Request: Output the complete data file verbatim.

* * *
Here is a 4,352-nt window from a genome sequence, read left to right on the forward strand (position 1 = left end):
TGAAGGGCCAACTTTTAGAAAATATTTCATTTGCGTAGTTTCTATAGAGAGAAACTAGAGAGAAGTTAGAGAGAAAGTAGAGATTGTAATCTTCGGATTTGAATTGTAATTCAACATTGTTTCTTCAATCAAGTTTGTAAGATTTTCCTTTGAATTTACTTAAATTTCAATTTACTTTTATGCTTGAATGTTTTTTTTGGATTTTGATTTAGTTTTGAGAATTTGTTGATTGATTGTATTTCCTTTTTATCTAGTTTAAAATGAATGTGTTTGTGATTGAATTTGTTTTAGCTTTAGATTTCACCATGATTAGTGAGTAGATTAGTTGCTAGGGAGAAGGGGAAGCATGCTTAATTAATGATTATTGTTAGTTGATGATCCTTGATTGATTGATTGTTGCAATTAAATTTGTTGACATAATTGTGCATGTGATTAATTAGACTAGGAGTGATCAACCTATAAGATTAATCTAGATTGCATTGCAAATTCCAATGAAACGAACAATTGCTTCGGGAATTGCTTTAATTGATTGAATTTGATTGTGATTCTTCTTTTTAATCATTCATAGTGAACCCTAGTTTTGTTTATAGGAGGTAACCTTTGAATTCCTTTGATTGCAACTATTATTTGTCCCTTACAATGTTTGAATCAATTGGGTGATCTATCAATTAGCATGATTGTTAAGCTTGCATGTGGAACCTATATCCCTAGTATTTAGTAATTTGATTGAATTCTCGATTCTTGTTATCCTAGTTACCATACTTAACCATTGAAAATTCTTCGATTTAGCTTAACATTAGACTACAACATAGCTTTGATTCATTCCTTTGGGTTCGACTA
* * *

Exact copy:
Here is a 4,352-nt window from a genome sequence, read left to right on the forward strand (position 1 = left end):
TGAAGGGCCAACTTTTAGAAAATATTTCATTTGCGTAGTTTCTATAGAGAGAAACTAGAGAGAAGTTAGAGAGAAAGTAGAGATTGTAATCTTCGGATTTGAATTGTAATTCAACATTGTTTCTTCAATCAAGTTTGTAAGATTTTCCTTTGAATTTACTTAAATTTCAATTTACTTTTATGCTTGAATGTTTTTTTTGGATTTTGATTTAGTTTTGAGAATTTGTTGATTGATTGTATTTCCTTTTTATCTAGTTTAAAATGAATGTGTTTGTGATTGAATTTGTTTTAGCTTTAGATTTCACCATGATTAGTGAGTAGATTAGTTGCTAGGGAGAAGGGGAAGCATGCTTAATTAATGATTATTGTTAGTTGATGATCCTTGATTGATTGATTGTTGCAATTAAATTTGTTGACATAATTGTGCATGTGATTAATTAGACTAGGAGTGATCAACCTATAAGATTAATCTAGATTGCATTGCAAATTCCAATGAAACGAACAATTGCTTCGGGAATTGCTTTAATTGATTGAATTTGATTGTGATTCTTCTTTTTAATCATTCATAGTGAACCCTAGTTTTGTTTATAGGAGGTAACCTTTGAATTCCTTTGATTGCAACTATTATTTGTCCCTTACAATGTTTGAATCAATTGGGTGATCTATCAATTAGCATGATTGTTAAGCTTGCATGTGGAACCTATATCCCTAGTATTTAGTAATTTGATTGAATTCTCGATTCTTGTTATCCTAGTTACCATACTTAACCATTGAAAATTCTTCGATTTAGCTTAACATTAGACTACAACATAGCTTTGATTCATTCCTTTGGGTTCGACTA